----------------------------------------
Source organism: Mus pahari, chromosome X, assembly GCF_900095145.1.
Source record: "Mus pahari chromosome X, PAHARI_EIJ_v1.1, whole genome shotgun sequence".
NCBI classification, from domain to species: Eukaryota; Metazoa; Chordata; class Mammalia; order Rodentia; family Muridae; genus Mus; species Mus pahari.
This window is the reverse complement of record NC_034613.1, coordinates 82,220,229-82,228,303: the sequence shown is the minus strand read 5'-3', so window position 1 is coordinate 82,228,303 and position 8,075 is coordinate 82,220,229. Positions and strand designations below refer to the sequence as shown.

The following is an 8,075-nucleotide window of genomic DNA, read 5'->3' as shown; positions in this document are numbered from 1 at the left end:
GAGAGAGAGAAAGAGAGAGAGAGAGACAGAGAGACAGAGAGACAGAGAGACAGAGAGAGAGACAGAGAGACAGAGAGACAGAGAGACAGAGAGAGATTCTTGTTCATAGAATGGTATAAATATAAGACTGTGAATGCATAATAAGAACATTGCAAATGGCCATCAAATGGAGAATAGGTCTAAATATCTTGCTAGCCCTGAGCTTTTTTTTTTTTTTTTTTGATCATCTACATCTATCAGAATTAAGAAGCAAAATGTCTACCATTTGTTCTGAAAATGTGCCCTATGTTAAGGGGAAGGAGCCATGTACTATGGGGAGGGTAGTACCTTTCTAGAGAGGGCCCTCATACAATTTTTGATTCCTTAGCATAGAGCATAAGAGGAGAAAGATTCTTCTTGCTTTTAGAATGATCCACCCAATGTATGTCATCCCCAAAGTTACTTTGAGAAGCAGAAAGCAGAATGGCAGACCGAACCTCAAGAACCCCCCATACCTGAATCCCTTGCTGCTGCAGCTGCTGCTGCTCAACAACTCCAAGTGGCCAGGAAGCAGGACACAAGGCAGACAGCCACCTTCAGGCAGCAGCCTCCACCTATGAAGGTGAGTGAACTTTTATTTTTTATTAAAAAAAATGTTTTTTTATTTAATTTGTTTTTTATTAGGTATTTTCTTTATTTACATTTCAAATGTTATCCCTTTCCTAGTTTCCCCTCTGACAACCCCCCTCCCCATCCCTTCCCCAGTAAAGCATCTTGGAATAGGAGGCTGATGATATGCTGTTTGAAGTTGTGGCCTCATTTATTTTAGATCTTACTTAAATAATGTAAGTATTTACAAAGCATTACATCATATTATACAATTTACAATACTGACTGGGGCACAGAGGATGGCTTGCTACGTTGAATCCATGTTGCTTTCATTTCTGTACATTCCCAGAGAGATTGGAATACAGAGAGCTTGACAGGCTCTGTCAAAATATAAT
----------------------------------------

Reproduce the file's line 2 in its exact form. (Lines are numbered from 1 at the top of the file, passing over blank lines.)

Source record: "Mus pahari chromosome X, PAHARI_EIJ_v1.1, whole genome shotgun sequence".